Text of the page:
Installing and configuring VNC on Debian 10 is covered in this tutorial.
Introduction to VNC
It is also known as Virtual Network Computing (VNC), and it is a connection technology that enables you to use your keyboard and mouse to communicate with a graphical desktop environment running on a computer. There is no need to learn how to use the command line to manage files and applications on a remote server.
In this tutorial, you’ll learn how to set up a VNC server on a Debian 10 server and use an SSH tunnel to access to it safely. Fast and lightweight remote control software TightVNC will be used. Our VNC connection will be more reliable and fluid as a result of this decision, even on slower internet connections.
In order to finish this lesson, you’ll need:
- A non-root user with sudo access and a firewall are both installed on a Debian 10 server that was set up using the Debian 10 initial server setup instructions.
- An SSH-enabled VNC client installed on a local computer that may be used to connect to remote hosts.
- It’s possible to connect to a remote computer with TightVNC, RealVNC, or UltraVNC while using Windows.
- It’s possible to utilize a cross-platform tool like RealVNC on macOS to share screen content.
- Vinagre, Krdc, RealVNC, and TightVNC are just a few of the numerous alternatives available to you on Linux.
Step 1 – Installing the Desktop Environment and the VNC Server is the first step.
For the time being, we’ll start by installing the necessary components that aren’t pre-installed on the Debian 10 server. We will install the most recent versions of the Xfce desktop environment and the TightVNC package from the Debian repository’s official distribution.
Your server’s list of packages should be updated:
sudo apt update
Now, set up the Xfce desktop environment on your server by following these instructions:
sudo apt install xfce4 xfce4-goodies
If you don’t already know what layout you want, you can choose it throughout the installation process. Press Enter to choose the one that is suited for your language. The installation will go on as scheduled.
The TightVNC server can be installed when the installation is complete:
sudo apt install tightvncserver
You’ll need to use the vncserver command to build the basic configuration files and set up a strong password after installing the VNC server.
If you want to access your computer remotely, you’ll need to enter and provide a password:
To get access to your computers, you will need to provide a password.
The password must be at least six characters long. There will be an automated restriction of long passwords.
Creating a view-only password is possible once the password has been verified. It is not possible to control VNC using the mouse or keyboard of users who have a view-only password. If you wish to show anything to others through your VNC server, you can use this feature, although it isn’t essential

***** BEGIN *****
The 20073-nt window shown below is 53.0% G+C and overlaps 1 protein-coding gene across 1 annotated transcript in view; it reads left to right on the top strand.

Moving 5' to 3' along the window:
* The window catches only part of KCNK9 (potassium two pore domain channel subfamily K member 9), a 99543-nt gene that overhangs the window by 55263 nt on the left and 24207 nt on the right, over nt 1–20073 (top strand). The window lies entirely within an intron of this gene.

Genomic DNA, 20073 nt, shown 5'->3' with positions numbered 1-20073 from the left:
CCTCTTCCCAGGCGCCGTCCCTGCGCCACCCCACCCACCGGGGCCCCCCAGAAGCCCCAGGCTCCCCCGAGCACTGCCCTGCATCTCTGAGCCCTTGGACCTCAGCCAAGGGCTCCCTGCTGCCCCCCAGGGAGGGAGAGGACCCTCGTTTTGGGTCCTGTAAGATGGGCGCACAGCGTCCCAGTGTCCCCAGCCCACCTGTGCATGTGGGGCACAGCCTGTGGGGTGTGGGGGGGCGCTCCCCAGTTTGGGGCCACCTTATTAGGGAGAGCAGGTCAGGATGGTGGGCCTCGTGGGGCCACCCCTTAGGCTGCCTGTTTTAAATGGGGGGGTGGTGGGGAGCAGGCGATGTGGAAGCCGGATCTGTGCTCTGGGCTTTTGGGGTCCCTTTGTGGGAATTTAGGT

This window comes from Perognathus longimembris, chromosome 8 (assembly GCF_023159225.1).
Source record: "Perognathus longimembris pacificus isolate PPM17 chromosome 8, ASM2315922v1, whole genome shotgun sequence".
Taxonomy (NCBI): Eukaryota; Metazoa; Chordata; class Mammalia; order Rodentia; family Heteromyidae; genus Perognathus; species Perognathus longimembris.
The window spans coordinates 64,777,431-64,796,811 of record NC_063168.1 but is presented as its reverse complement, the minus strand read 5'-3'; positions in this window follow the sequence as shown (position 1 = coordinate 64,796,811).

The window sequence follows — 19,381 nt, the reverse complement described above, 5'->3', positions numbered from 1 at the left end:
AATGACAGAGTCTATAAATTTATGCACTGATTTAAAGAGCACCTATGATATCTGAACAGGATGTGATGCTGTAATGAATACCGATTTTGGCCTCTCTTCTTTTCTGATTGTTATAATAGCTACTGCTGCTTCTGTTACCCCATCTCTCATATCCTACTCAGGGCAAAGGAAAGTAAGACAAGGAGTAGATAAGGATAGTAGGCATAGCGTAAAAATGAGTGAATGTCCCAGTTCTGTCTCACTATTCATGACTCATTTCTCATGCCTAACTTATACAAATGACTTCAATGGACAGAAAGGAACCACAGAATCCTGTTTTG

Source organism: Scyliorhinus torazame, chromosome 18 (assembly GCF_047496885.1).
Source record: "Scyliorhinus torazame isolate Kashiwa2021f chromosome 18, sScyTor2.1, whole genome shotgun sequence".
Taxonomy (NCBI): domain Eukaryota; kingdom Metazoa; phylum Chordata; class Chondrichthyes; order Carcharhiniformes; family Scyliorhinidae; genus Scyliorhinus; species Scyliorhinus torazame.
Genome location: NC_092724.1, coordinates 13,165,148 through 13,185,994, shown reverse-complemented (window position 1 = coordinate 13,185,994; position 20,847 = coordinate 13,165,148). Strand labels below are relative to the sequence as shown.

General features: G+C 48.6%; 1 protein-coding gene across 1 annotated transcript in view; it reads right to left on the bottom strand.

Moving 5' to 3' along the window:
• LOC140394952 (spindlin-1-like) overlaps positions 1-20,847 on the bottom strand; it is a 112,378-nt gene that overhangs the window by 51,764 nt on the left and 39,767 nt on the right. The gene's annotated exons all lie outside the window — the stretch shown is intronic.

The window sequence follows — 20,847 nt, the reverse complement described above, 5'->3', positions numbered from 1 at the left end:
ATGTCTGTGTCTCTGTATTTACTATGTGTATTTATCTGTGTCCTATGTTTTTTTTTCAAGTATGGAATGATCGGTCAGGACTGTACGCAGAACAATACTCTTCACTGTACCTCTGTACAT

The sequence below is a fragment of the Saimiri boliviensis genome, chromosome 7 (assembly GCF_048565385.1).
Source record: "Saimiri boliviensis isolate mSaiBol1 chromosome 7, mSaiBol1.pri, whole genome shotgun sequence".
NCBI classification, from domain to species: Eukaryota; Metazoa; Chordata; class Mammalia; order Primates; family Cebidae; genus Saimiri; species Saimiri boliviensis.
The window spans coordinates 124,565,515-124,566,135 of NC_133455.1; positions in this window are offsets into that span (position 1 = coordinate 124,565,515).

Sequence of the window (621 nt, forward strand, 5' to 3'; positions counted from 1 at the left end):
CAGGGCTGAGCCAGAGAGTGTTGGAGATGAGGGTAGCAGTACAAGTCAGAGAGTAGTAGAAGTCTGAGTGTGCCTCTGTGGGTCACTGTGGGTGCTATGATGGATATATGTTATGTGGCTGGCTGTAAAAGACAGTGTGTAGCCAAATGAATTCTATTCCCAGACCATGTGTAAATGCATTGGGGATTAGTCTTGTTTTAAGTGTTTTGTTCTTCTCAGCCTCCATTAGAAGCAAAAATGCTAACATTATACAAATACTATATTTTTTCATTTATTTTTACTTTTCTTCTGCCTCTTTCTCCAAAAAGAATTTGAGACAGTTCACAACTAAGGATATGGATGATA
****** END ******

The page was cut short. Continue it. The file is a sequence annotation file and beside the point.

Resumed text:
After that, the server’s default configuration files and connection information are generated by the procedure.
Would you like to enter a view-only password (y/n)? n xauth: file /home/tommy/.Xauthority does not exist New 'X' desktop is your_hostname:1 Creating default startup script /home/tommy/.vnc/xstartup Starting applications specified in /home/tommy/.vnc/xstartup Log file is /home/tommy/.vnc/your_hostname:1.log
Let’s get started with configuring the VNC server.
Step 2 – Next, we’ll set up the VNC server.
When the VNC server first starts up, it needs to know which instructions to run in order to function properly. VNC, in particular, needs to know which graphical desktop to connect to.
The xstartup file in your home directory’s.vnc folder contains these instructions. The vncserver command produced the starting script, but we’ll make our own to start the Xfce desktop.
In the initial setup of VNC, a server instance is launched on port 5901. VNC uses the following identifiers to designate this port:1. VNC may run many instances on different display ports, such as:2,:3, and so on..
Stop the VNC server on port 5901 using the following command before making any changes to the server configuration:
vncserver -kill :1
However, you’ll notice a different PID in the output:
Killing Xtightvnc process ID 17648
Back up the original file before making any changes to it:
mv ~/.vnc/xstartup ~/.vnc/xstartup.bak
Create a new xstartup file and open it with a text editor like Notepad:
When you start or restart the VNC server, the commands in this file are automatically performed. If our desktop environment isn’t currently running, we’ll need VNC to get it up and running. Add the following commands to the file:
#!/bin/bash xrdb $HOME/.Xresources startxfce4 &